Brexit: Heseltine vows to rebel in Lords bill debate


Lord HeseltineImage copyright
Reuters

Senior Tory Lord Heseltine has said he will rebel against the government when peers debate the bill giving Theresa May the authority to trigger Brexit.

He says he will support an opposition amendment in the House of Lords demanding MPs get a meaningful vote on the deal reached with the EU.

Writing in the Mail on Sunday, he denies this would be a “confrontation”.

Lord Heseltine said it aimed to ensure the Commons “can exercise its authority over the defining issue of our time”.

Last week peers gave an unopposed second reading to the draft legislation on Brexit.

More than 180 members spoke during a two-day debate, which lasted nearly 20 hours.

MPs have already backed the proposed law, authorising Prime Minister Theresa May to inform the EU of the UK’s intention to leave.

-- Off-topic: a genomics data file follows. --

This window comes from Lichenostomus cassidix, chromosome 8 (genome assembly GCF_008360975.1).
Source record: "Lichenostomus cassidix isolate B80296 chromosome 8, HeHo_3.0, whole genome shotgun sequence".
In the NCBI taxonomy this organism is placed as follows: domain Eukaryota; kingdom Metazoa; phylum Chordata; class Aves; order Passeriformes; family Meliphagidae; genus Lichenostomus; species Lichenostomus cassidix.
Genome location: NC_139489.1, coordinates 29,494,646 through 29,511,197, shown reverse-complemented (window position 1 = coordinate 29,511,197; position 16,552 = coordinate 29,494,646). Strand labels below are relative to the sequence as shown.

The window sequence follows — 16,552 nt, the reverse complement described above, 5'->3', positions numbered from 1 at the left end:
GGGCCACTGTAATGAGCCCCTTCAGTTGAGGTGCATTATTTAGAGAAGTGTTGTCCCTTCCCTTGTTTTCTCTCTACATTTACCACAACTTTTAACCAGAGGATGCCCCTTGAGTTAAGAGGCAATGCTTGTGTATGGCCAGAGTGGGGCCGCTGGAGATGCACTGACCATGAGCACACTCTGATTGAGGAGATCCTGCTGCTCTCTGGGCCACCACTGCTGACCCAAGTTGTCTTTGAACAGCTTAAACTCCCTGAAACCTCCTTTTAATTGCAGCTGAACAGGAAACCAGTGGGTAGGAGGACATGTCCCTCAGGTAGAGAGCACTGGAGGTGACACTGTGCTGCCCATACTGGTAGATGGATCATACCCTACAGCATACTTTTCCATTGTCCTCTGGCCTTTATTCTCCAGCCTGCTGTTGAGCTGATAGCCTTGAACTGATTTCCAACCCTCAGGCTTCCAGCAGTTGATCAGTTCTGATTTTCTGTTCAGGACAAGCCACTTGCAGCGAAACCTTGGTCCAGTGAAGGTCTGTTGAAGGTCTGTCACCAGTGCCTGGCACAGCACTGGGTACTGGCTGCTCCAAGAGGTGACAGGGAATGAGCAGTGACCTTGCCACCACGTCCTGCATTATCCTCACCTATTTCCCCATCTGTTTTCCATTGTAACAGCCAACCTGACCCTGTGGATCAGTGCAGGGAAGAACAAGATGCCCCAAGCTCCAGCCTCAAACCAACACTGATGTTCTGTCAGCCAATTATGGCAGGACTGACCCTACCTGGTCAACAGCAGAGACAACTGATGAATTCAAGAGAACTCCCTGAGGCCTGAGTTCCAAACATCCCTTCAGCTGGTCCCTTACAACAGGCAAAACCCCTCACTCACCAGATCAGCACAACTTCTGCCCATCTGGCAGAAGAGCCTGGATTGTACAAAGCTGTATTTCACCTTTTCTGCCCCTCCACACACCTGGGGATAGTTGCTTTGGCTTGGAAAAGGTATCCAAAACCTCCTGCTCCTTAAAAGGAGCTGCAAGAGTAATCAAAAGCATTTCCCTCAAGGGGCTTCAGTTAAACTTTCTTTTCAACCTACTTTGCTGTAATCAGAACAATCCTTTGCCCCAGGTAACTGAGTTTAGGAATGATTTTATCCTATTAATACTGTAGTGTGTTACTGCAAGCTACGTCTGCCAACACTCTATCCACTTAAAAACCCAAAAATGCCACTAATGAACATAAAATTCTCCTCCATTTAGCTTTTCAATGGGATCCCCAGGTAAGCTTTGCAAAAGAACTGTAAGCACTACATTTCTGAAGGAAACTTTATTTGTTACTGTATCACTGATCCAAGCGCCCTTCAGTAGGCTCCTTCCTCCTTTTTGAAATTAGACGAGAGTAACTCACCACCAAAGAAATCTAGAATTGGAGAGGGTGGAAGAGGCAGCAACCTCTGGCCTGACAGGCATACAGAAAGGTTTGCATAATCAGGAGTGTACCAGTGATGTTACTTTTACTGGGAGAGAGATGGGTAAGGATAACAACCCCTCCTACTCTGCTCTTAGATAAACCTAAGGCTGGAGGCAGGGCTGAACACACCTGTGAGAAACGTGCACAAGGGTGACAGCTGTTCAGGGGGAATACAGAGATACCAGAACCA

Opposition peers want to amend the bill at a later date to guarantee the rights of EU citizens in Britain and the role of Parliament in scrutinising the process.

As the government does not have a majority in the Lords, it is vulnerable to being outvoted if opposition peers – including Labour’s 202 and the 102 Lib Dems – join forces.

Mrs May has said she wants to invoke Article 50 of the 2009 Lisbon Treaty – the formal two-year mechanism by which a member state must leave the EU – by the end of March, and the government has warned the House of Lords not to frustrate the process.

Lord Heseltine writes: “The fightback starts here. My opponents will argue that the people have spoken, the [Brexit] mandate secured and the future cast. My experience stands against this argument”.

The former deputy prime minister, whose leadership challenge to Margaret Thatcher helped trigger her exit from Number 10 in 1990, campaigned for Remain in the run-up to the referendum.

He has been a supporter of the EU within the Conservative Party and backed the idea of the UK joining the single currency.

Nicknamed “Tarzan”, the blond-haired, centrist straight-talker played a role in British politics for decades and late last year responded to questions over an altercation with his mother’s Alsatian.



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